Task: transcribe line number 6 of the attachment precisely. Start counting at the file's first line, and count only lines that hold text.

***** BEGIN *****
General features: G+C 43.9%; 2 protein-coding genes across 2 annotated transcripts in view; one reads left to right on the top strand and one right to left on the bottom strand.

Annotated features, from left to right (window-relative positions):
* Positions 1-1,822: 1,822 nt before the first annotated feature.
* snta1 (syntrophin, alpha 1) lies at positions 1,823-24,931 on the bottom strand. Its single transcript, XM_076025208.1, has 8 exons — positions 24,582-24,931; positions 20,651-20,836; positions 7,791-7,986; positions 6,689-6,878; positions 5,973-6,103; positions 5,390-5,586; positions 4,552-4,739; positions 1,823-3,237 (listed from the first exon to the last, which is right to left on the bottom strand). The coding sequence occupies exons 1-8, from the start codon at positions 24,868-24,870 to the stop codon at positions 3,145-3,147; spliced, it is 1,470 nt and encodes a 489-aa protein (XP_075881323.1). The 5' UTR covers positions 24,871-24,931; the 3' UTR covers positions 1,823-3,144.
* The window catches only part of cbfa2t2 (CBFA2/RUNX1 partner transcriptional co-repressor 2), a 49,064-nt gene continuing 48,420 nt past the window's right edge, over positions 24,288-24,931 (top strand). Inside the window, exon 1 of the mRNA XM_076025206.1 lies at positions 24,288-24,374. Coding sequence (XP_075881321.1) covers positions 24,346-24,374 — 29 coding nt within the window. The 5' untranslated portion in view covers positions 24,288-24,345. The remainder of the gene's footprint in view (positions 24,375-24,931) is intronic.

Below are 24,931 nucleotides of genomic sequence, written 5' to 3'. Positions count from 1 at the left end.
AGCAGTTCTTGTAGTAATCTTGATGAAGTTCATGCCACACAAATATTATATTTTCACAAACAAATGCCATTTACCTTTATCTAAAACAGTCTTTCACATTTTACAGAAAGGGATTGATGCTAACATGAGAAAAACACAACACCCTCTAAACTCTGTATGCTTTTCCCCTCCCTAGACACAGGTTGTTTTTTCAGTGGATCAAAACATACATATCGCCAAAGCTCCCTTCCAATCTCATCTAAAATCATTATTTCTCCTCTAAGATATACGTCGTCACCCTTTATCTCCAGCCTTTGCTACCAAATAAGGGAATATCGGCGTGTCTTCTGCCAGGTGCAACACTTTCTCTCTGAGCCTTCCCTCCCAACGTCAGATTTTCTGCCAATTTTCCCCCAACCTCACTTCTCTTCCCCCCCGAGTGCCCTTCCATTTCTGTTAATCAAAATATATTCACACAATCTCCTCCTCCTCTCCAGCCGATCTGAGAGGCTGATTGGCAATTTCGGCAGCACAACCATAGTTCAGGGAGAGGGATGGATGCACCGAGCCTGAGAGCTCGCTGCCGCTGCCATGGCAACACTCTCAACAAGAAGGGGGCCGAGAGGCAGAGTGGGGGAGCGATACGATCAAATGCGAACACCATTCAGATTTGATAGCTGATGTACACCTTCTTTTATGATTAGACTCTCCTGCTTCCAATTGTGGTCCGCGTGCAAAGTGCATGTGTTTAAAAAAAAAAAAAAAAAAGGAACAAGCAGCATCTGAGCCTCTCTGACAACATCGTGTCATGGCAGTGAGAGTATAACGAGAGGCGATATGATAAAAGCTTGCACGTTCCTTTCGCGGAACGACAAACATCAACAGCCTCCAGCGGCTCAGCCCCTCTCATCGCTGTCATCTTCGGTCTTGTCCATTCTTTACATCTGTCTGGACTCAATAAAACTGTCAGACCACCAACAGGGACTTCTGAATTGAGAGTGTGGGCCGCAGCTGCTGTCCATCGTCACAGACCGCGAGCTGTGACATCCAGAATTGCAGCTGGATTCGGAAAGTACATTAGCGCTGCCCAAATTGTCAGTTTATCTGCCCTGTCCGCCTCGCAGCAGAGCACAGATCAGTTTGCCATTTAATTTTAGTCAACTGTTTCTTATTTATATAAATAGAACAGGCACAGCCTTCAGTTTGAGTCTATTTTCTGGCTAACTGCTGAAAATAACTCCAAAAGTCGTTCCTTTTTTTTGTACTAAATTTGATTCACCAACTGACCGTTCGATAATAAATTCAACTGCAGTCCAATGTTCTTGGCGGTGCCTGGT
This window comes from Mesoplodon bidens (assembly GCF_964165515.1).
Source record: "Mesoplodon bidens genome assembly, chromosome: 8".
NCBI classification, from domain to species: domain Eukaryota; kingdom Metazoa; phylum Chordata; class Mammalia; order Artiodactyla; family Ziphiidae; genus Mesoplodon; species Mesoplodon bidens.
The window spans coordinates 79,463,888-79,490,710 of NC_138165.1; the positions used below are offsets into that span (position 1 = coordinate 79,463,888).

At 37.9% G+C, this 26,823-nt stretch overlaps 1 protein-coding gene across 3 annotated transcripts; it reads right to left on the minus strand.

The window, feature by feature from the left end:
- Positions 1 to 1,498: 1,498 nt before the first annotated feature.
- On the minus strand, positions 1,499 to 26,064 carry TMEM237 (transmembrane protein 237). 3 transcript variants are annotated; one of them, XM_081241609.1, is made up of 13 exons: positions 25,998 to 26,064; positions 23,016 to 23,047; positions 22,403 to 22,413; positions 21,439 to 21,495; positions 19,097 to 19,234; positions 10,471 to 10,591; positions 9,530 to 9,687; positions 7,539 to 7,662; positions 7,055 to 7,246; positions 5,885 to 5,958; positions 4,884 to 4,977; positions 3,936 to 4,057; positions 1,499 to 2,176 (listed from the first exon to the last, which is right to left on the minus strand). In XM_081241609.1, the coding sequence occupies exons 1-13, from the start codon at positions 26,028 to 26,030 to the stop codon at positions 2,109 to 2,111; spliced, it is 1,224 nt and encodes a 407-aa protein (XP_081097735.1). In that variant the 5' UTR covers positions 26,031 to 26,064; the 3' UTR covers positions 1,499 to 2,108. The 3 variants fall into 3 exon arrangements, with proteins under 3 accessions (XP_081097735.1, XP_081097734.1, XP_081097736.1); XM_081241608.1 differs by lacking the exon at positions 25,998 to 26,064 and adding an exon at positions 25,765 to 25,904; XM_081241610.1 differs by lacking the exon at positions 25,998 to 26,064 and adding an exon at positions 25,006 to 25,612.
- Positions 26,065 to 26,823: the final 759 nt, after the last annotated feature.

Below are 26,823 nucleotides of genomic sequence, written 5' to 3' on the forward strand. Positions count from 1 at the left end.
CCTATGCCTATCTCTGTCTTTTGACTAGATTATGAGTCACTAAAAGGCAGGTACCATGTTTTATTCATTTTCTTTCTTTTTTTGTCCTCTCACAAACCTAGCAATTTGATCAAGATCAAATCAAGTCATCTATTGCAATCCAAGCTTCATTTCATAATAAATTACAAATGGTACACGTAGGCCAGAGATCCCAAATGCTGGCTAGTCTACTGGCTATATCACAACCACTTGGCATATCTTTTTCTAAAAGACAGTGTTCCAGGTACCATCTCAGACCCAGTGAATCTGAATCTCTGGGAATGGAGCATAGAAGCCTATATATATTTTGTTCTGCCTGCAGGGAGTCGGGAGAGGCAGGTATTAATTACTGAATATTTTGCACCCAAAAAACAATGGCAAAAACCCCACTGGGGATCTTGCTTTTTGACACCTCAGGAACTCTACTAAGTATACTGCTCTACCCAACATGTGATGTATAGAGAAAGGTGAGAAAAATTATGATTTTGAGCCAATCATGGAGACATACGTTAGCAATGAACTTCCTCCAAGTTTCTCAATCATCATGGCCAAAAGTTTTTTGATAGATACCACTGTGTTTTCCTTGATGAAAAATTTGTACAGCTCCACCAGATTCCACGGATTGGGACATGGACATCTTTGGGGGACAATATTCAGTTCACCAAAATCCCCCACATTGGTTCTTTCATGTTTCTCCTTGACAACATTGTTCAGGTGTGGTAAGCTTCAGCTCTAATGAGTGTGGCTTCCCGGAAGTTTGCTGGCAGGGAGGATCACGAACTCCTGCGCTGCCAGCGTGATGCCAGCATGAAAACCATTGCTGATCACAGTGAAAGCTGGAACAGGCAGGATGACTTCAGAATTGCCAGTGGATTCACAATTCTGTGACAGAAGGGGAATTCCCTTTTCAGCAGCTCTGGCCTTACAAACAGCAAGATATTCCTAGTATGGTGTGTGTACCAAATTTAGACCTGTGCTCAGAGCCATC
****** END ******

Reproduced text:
Below are 24,931 nucleotides of genomic sequence, written 5' to 3'. Positions count from 1 at the left end.